October 27, 2006
The Hitch—A Commentary by William Eskridge, Jr. '78
The following op-ed originally appeared in the October 27, 2006, issue of The Wall Street Journal.
By Darren R. Spedale and William N. Eskridge Jr.
On Wednesday, the New Jersey Supreme Court decided that gay couples are entitled to the same legal rights and benefits that the state confers upon married couples. While some other courts have also favored gay marriage, it faces an uphill battle among the voters. This November, for example, eight states -- Arizona, Colorado, Idaho, South Carolina, South Dakota, Tennessee, Virginia and Wisconsin -- have initiatives on their ballot that would amend their state constitutions to prevent recognition of same-sex marriage (and in some states, civil unions as well). To date, not a single such initiative has failed; 19 states now have constitutional amendments prohibiting recognition of gay and lesbian marriages within their borders.
The proponents of these initiatives have been successful, in significant part, because they have convinced voters that the legalization of same-sex marriage would destroy, or at least significantly harm, the institution: Heterosexuals would lose faith in marriage, family structures would be weakened, and more children would be raised out of wedlock as a result. But would these things actually happen?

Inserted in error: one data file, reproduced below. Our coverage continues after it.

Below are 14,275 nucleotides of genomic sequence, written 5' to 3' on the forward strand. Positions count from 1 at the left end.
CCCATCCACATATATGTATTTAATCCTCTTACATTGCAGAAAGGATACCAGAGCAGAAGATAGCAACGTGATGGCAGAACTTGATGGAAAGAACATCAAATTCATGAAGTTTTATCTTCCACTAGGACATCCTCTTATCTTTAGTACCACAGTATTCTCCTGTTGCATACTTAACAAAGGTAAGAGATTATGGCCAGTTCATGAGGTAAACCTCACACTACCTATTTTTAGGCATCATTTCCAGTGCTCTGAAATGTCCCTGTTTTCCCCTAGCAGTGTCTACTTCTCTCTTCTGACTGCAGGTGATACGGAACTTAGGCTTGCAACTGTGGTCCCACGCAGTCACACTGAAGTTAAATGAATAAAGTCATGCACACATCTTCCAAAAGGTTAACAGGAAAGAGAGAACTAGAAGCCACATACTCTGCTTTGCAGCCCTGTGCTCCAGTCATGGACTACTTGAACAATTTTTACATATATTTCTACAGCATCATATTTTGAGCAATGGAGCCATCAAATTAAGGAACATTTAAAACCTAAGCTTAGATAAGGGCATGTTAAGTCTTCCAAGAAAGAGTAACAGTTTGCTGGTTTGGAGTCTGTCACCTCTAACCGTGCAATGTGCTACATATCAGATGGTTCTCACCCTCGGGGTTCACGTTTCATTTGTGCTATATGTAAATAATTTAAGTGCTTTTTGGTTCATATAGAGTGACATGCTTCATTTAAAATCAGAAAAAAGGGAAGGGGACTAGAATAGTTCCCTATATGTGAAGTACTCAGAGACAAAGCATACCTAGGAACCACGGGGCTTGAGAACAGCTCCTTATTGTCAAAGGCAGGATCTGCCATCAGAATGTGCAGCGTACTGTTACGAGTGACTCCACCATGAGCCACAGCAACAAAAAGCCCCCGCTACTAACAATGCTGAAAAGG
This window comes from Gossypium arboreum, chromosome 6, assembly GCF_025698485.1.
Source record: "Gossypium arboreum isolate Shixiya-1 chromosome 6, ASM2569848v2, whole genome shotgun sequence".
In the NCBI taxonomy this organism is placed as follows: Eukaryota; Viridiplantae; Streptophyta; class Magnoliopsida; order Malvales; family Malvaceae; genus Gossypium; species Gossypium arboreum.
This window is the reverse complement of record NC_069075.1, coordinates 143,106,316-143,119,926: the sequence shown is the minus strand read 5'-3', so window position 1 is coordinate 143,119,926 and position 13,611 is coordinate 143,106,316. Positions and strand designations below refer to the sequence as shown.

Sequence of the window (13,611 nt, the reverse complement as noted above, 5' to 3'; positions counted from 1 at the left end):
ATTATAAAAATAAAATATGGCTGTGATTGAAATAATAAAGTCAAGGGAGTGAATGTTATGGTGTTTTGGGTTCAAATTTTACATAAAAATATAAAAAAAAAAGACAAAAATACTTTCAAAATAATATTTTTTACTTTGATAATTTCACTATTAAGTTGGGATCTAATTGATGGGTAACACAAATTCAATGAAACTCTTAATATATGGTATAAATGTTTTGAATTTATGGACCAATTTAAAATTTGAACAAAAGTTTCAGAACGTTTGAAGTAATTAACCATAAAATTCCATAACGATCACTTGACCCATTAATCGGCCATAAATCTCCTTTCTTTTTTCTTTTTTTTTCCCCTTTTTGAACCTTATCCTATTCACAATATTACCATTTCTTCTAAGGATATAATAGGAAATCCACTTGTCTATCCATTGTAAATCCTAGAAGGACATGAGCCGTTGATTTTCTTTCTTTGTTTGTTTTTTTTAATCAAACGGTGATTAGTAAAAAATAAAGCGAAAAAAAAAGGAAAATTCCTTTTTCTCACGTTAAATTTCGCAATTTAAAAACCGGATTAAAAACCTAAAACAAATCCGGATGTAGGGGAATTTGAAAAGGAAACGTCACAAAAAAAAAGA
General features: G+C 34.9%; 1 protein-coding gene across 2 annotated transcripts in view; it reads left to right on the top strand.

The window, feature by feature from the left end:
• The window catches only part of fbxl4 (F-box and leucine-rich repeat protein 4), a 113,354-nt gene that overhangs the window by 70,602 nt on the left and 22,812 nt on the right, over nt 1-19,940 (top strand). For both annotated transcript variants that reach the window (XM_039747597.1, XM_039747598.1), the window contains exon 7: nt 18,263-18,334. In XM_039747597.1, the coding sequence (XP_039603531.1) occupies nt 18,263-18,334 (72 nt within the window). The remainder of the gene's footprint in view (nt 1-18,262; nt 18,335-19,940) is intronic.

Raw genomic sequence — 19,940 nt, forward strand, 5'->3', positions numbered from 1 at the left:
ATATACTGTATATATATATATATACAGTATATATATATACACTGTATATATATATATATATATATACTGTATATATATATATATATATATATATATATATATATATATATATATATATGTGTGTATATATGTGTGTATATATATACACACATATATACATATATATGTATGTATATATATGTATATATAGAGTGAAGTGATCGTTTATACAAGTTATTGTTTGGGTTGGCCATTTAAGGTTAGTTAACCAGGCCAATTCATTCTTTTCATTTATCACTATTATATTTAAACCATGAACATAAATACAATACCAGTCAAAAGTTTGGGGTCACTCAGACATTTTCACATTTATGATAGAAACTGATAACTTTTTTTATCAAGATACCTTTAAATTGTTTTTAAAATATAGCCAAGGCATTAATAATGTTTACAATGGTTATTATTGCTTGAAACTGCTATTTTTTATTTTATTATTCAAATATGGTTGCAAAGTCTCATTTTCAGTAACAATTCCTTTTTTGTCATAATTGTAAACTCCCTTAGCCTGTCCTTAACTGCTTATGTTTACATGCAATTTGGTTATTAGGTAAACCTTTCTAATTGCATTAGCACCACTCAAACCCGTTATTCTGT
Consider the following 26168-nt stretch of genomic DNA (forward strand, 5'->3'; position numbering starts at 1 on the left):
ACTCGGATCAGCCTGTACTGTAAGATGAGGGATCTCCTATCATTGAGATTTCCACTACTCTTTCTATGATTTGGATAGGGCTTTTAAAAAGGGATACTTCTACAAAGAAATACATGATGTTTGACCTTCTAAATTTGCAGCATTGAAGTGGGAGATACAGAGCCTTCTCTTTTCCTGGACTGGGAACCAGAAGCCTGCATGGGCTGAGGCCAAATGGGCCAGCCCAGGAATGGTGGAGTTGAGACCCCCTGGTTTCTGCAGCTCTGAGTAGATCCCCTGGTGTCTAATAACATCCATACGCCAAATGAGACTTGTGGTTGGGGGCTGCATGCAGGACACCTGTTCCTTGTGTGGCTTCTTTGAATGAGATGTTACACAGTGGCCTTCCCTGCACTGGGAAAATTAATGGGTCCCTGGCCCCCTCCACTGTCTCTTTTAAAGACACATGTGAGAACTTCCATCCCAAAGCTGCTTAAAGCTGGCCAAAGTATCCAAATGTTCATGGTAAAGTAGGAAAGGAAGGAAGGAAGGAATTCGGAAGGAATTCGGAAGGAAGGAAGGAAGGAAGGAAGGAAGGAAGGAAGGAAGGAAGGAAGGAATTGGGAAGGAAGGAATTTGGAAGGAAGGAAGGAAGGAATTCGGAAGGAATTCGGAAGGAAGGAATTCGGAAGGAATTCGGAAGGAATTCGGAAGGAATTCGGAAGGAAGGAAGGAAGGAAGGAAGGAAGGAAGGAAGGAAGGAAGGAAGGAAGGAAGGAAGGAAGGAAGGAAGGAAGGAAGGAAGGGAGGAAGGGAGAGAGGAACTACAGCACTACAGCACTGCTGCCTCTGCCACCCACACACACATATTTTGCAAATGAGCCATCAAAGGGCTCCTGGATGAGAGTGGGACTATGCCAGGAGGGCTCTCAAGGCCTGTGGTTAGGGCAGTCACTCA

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These are no longer hypothetical questions, because same-sex marriage is no longer just a theoretical possibility. Denmark was the first country to extend the rights and responsibilities of marriage to same-sex couples in 1989; and although the law used the name "registered partnership," straight as well as lesbian and gay Danes have generally equated these partnerships with marriage. Norway followed the Danish example in 1993, Sweden in 1995. While the actual title of "marriage" has been granted to gay couples elsewhere in the world only within the last five years, the Nordic countries have provided us with a rich source of information, and a 17-year history, as to what actually happens in society when gay and lesbian citizens marry.
Social conservatives suggest that legal recognition of same-sex couples has harmed society. Sen. Bill Frist has stated that "years of de facto same-sex marriage in Scandinavia has further weakened marriage"; similar claims have been made by Sens. John Cornyn, Rick Santorum, James Inhofe and Sam Brownback.
However, there is no evidence that allowing same-sex couples to marry weakens the institution. If anything, the numbers indicate the opposite. A decade after Denmark, Norway and Sweden passed their respective partnership laws, heterosexual marriage rates had risen 10.7% in Denmark; 12.7% in Norway; and a whopping 28.8% in Sweden. In Denmark over the last few years, marriage rates are the highest they've been since the early 1970s. Divorce rates among heterosexual couples, on the other hand, have fallen. A decade after each country passed its partnership law, divorce rates had dropped 13.9% in Denmark; 6% in Norway; and 13.7% in Sweden. On average, divorce rates among heterosexuals remain lower now than in the years before same-sex partnerships were legalized.